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Illustrated by Paola Delucca.
Don’t be afraid to like what you like.

"I think that a lot of trans people — and non-binary people and genderqueer people — have been really hurt by this idea that there is a 'correct' way to be a trans person or a non-binary person or genderqueer. So I take extra care to say: Whatever you are doing that you are liking, no matter what part of your body you’re using to do it, or how you might otherwise feel about that part of your body, that’s all fine and good. Not just okay but, good job! Way to have hot fun! People experience that as a mind-blowing moment — for someone to just say, 'Hey, it’s actually fine to like what you like.'

"There’s this whole trend and narrative about [what] 'real' [trans people] do or don’t do, as though doing something with your factory-direct parts and having sexual pleasure is suspect, that maybe it means something about your gender. It doesn't...Are you having a nice time? Great. You’re doing it right, and don’t let anyone try to body-shame you about it or suggest that there’s some way in which you are insufficiently committed to your stated gender identity." - S. Bear Bergman
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Illustrated by Paola Delucca.
Tell your partner what works for you — and what doesn't.

"One of the really key things, to me, is to break the silence. A lot of us have a hard time saying what we want to have happen, or saying what we don’t want to have happen. There’s not a lot of good modelling for what that conversation might look like, and people get nervous to have it, because they’re afraid that their partners will feel like they’re too much work, or it’s complicated, or they’re not a good sport.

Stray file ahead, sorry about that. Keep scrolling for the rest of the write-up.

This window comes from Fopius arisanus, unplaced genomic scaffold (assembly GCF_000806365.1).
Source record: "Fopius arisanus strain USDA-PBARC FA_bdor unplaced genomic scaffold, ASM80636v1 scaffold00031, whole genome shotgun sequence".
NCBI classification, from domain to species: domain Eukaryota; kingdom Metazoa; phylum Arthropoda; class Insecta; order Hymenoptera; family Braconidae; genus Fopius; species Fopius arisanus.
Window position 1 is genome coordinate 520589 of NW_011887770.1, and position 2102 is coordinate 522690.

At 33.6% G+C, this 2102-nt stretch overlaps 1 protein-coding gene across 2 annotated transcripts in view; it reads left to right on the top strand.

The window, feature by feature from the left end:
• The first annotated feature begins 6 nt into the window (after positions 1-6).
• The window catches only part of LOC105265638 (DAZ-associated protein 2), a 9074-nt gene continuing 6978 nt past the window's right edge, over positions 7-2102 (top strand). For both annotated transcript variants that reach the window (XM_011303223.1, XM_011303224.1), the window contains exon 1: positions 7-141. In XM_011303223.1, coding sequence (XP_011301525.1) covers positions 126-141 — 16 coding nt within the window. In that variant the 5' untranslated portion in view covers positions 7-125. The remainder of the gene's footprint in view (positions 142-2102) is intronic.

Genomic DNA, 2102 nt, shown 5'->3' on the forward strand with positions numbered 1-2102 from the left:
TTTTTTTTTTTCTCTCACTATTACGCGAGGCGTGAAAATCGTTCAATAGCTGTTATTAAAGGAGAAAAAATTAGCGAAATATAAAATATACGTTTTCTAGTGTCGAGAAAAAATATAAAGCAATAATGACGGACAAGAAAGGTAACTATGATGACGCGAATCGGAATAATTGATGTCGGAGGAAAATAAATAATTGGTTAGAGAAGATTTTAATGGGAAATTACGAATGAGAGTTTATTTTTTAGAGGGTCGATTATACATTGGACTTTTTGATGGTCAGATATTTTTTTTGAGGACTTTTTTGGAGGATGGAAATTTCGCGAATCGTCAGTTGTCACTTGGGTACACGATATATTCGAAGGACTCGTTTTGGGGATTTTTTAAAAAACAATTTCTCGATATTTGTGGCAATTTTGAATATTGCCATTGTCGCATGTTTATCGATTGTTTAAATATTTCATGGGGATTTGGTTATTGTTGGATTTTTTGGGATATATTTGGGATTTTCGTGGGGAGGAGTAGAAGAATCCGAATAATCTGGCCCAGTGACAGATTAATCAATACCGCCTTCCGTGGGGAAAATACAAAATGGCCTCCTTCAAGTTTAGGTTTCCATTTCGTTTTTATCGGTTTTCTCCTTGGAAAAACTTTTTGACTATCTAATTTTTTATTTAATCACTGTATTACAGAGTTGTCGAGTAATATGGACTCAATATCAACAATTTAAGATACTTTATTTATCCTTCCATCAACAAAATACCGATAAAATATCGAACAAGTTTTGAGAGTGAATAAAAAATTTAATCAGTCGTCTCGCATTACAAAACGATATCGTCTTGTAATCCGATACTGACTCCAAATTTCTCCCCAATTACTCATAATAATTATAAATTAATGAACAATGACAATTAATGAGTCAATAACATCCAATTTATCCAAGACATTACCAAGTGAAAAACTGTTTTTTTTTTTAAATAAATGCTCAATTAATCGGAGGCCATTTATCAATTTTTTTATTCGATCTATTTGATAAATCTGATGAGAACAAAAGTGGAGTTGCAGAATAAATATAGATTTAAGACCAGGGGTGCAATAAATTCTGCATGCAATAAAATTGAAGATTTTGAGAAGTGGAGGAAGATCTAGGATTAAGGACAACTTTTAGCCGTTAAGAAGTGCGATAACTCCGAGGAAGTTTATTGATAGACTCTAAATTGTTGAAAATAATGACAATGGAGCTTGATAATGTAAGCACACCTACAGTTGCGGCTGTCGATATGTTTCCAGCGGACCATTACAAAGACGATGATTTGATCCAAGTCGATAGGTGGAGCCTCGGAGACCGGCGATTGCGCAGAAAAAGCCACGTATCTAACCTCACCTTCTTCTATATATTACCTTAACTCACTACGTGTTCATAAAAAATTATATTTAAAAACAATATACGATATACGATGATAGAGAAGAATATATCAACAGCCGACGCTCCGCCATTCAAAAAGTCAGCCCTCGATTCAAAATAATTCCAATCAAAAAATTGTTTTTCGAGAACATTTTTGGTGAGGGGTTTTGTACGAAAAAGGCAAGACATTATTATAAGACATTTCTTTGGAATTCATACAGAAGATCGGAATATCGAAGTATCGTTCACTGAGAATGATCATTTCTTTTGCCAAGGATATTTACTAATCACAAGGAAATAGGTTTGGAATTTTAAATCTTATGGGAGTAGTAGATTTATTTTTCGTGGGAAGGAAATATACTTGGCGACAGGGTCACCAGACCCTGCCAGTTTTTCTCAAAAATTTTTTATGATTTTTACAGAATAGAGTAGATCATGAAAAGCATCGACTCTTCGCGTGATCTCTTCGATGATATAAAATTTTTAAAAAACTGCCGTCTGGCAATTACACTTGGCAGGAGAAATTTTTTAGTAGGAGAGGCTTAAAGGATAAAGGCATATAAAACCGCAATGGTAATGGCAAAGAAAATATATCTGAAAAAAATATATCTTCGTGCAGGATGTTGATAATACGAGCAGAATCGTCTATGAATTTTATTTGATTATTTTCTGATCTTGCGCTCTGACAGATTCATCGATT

"It actually is very valuable to stand in front of the mirror and figure out a couple things that you feel like you could say to a real, live person or people about what you like or what you want — you know, 'Touch me this way, don’t touch me that way' — using whatever language for your parts you want to model for other people to also use...You don’t have to say, 'I don’t want to be penetrated in my vagina,' in order to get the point across — to say, 'It’s fine to feel around and fiddle with stuff, but don’t stick anything in there!' I think that when people have a couple go-to things that they feel ready to say out loud, in front of another person, it really emboldens them to actually say those things, which really contributes to having sexual interactions that are pleasurable.

"As a bottom line: 'Dear trans people, sex is supposed to be fun for you. If it’s not fun for you, there’s no reason for you to do that.'" - S. Bear Bergman
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Illustrated by Paola Delucca.
Explore positions.

"One of the [sex positions] that I really love is called muffing, and it’s stimulating someone’s inguinal canal — which, if you’ve ever seen a drag queen tuck, is where her Mary Kate and Ashley disappear to. That’s sort of the reference point that people often have for that, but anyone, regardless of their gender, who has that particular genital organization will have an inguinal canal. There’s a really great zine by Mira Bellwether called Fucking Trans Women, which includes diagrams of this.